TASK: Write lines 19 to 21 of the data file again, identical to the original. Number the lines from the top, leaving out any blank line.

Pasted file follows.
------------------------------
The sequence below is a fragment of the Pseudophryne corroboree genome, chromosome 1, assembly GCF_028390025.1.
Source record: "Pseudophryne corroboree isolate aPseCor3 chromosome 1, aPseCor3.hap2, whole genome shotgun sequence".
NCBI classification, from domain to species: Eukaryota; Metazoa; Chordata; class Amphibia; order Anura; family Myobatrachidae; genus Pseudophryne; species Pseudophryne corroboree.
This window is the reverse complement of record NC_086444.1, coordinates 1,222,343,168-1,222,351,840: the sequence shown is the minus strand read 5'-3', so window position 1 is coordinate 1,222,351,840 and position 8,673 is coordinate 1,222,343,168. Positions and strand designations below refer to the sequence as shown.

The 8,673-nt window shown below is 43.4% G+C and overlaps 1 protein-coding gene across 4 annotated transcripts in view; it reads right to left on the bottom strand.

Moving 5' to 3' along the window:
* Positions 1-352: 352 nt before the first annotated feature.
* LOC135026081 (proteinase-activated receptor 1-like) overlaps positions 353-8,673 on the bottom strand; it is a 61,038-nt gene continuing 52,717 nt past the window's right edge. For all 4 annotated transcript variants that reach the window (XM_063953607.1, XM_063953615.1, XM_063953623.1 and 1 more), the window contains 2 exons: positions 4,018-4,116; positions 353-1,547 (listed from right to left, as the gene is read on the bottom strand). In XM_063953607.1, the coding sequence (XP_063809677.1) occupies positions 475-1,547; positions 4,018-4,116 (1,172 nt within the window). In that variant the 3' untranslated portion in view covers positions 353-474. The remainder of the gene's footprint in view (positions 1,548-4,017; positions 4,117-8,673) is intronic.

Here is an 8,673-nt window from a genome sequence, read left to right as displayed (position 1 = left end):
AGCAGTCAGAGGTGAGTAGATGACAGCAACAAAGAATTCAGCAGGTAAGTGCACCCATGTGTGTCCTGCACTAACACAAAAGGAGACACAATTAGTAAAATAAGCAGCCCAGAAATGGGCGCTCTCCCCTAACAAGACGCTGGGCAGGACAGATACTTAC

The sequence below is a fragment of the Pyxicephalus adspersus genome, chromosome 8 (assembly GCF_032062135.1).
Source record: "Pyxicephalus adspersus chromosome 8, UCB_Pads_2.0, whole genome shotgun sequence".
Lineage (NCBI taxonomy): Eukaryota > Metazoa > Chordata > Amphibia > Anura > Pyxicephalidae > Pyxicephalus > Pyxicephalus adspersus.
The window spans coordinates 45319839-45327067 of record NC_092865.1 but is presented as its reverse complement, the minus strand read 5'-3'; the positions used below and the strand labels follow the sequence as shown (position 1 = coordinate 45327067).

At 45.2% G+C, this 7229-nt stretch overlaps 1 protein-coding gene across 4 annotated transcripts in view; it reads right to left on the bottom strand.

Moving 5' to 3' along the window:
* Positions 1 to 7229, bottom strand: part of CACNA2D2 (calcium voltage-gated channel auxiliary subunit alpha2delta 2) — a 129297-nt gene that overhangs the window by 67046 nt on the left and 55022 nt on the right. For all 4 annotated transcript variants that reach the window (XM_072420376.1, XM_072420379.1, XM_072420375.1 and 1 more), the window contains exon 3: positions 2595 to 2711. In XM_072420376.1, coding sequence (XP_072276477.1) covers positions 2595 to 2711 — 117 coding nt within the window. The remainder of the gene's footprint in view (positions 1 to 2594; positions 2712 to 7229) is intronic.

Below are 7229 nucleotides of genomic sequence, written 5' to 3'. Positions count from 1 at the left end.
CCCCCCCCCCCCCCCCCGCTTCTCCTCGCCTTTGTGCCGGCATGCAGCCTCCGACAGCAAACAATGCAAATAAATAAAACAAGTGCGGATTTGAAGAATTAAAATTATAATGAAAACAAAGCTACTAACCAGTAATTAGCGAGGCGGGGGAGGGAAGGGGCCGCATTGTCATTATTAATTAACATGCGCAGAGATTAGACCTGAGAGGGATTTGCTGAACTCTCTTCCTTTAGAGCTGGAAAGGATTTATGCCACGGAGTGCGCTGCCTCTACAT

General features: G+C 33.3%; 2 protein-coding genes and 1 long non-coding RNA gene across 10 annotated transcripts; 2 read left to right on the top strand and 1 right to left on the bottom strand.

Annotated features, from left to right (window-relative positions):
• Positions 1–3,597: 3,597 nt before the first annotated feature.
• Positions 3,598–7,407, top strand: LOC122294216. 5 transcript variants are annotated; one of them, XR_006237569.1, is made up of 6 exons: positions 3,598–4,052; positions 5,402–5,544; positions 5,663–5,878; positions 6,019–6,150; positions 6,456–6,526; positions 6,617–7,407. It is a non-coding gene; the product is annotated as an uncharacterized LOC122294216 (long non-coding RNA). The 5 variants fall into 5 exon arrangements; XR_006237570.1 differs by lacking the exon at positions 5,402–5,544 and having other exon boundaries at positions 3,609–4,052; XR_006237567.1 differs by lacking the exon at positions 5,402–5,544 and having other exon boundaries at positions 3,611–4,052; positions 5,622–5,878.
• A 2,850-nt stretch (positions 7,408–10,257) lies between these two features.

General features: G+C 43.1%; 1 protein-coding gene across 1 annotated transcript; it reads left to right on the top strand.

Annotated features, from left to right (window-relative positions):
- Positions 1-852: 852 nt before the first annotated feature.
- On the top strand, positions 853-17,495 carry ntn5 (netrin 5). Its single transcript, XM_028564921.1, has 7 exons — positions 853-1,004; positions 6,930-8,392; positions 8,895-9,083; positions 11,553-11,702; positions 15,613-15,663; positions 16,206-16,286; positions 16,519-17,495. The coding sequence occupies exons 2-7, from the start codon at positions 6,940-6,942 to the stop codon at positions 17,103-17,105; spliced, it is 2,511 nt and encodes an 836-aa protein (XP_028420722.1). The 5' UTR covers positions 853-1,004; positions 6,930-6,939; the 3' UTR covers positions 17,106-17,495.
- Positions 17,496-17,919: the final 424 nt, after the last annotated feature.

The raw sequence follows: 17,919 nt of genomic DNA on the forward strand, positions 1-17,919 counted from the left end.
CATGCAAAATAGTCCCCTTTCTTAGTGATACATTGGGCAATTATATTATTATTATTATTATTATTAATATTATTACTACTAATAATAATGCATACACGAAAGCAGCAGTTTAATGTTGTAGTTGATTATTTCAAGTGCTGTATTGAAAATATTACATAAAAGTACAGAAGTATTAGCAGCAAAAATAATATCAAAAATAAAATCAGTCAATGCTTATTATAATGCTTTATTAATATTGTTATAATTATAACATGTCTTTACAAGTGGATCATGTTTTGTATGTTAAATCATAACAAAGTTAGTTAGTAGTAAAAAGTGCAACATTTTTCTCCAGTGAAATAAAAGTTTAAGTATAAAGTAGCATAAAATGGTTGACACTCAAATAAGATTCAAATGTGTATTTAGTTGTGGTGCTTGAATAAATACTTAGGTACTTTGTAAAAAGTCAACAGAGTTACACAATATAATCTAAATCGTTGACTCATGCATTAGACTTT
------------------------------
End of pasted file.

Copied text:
CCCCCCCCCCCCCCCCCGCTTCTCCTCGCCTTTGTGCCGGCATGCAGCCTCCGACAGCAAACAATGCAAATAAATAAAACAAGTGCGGATTTGAAGAATTAAAATTATAATGAAAACAAAGCTACTAACCAGTAATTAGCGAGGCGGGGGAGGGAAGGGGCCGCATTGTCATTATTAATTAACATGCGCAGAGATTAGACCTGAGAGGGATTTGCTGAACTCTCTTCCTTTAGAGCTGGAAAGGATTTATGCCACGGAGTGCGCTGCCTCTACAT

General features: G+C 33.3%; 2 protein-coding genes and 1 long non-coding RNA gene across 10 annotated transcripts; 2 read left to right on the top strand and 1 right to left on the bottom strand.

Annotated features, from left to right (window-relative positions):